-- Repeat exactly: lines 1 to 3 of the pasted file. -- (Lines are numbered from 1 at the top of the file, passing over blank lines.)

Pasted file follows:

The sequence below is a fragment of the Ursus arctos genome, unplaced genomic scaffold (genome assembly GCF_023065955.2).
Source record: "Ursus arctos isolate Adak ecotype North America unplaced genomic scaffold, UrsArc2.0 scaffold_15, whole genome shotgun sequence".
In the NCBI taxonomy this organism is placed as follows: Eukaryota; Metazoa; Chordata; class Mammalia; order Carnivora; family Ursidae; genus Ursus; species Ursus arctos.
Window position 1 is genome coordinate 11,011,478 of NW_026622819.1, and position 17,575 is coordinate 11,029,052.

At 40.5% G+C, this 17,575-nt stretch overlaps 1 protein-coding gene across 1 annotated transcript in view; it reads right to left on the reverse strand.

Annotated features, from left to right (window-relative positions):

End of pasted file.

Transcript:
The sequence below is a fragment of the Ursus arctos genome, unplaced genomic scaffold (genome assembly GCF_023065955.2).
Source record: "Ursus arctos isolate Adak ecotype North America unplaced genomic scaffold, UrsArc2.0 scaffold_15, whole genome shotgun sequence".
In the NCBI taxonomy this organism is placed as follows: Eukaryota; Metazoa; Chordata; class Mammalia; order Carnivora; family Ursidae; genus Ursus; species Ursus arctos.